You’ve landed an interview. Congratulations! Soon enough, that creeping feeling of nervousness starts making its way into your psyche.
It is not uncommon for job candidates to feel nervous, hesitant or even deterred by the interview process. Some of the most skilled professionals get bouts of tension before interviewing. “Interviewing reminds me of that one public speaking class we all had to take. Suddenly, you feel like you forgot how to speak,” says Haley, a pre-Kindergarten teacher. The good news is, if you are feeling worried or even completely terrified of the interview process, you are not alone. Luckily, we have some tips and statistics to help guide you in the process of securing the job.
According to Whattobecome.com, a career advice website, first impressions are made within 7 seconds. While this might feel rather quick (and it is), it is entirely possible to present yourself in a calm, cool and collected manner.
Firstly, research the company and know which type of environment you will be entering. Once that knowledge is secured, you will be able to choose apparel appropriate for the position. There is a quote that states, “dress for the job you want…” There is definite truth behind this statement. Of course, remain authentic to yourself and your personal style, while still embracing the work environment. In an office space, a nice pair of pants, a skirt with a nice blouse or work-appropriate dresses are almost always guaranteed to look clean, fresh and professional.
Pro tip: Looking to go the extra mile? Check out the psychology of color meanings, or cater your outfit to the company’s colors.
Next, body language is key. While nobody feels 100% confident every second of the day, an interview is the perfect place to practice. Posture, attentiveness and subtle movements can assist your qualifications in scoring the job. For instance, keeping your arms unfolded signifies openness and security, while crossed arms can subconsciously signal hesitation and nervousness. Nodding your head in a “yes” motion ensures you are listening and understanding the information being relayed. Just as the interviewer wants to learn about you, it’s helpful to show genuine interest in the company and the interviewer themself. After all, it is human nature to create connections, and most companies are searching for candidates who not only meet skill requirements, but also connect with the company.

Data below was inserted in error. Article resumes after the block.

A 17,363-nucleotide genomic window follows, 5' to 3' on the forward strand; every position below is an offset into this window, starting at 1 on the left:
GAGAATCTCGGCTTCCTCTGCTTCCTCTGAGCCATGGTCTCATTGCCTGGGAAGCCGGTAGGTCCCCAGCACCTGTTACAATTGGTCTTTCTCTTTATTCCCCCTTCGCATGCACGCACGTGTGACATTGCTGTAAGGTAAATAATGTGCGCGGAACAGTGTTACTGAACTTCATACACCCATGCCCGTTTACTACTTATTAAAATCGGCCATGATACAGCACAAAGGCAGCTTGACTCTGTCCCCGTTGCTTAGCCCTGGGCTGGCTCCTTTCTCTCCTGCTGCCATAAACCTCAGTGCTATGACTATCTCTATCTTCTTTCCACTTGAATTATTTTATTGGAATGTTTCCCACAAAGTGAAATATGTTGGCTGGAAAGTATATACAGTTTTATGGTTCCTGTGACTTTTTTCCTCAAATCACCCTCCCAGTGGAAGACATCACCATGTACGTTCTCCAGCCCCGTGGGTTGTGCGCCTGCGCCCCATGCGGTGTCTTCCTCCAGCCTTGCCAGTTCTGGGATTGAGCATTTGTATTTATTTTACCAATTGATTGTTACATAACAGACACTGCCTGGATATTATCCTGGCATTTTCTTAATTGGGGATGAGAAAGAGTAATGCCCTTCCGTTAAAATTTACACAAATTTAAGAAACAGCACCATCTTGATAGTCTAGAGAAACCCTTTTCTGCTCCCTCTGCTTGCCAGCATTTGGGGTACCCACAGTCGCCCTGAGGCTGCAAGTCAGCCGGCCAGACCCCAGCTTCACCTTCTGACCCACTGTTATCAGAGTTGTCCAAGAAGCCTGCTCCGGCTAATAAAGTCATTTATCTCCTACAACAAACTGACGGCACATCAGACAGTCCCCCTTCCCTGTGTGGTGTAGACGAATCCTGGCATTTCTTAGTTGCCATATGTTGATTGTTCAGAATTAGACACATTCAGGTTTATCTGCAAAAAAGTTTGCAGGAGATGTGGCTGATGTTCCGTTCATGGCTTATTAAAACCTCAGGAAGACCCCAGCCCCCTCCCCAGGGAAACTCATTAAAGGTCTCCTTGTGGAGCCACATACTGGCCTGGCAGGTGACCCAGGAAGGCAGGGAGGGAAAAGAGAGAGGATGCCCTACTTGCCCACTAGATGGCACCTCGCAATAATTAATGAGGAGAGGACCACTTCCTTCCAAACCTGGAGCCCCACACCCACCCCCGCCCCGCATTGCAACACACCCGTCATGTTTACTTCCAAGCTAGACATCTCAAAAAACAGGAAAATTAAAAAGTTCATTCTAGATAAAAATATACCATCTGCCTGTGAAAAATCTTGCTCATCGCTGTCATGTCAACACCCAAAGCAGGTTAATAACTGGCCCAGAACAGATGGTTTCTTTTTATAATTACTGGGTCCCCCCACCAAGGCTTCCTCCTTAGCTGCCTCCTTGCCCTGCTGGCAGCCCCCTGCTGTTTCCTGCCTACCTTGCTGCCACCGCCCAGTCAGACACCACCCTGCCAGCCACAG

Pro tip: Look up “Interview Power Poses” on your search engine. Did you know there are stances that actually alter your body chemistry and confidence?
Speaking of connecting with the company, the next tip is knowing the mission statement and/or history of a company. While it isn’t necessary to memorize every little detail about a company, it can be beneficial to have an overview. This way, authentic engagement can blossom and genuine excitement can be expressed. Getting to know the professional conducting the interview creates a two-way connection, making it more likely for the person to remember you. Jeremy, a Payroll Specialist says, “Once in an interview, I asked the boss if he was originally from the area. Conversation lead us to realizing our grandparents went to school together.” There may not always be a major connection between yourself and the interviewer, but similarities and even small connections can develop from asking simple questions.
Pro tip: After researching the company, create some questions on paper or in your head. This way, you have some engaging questions stored if the opportunity arises.
Finally, remember that whoever is conducting your interview is human, too. In fact, the interviewer might even be nervous! An interview is a conversation between two people, but you were chosen for the interview for a reason. Nerves are common, and it can be easy to spiral into doubt; however, your resume was selected because your skillset spoke to the company. Try to remind yourself of the hard work and effort you’ve made to find a career, and that one interview is fabulous practice for others that are sure to come your way.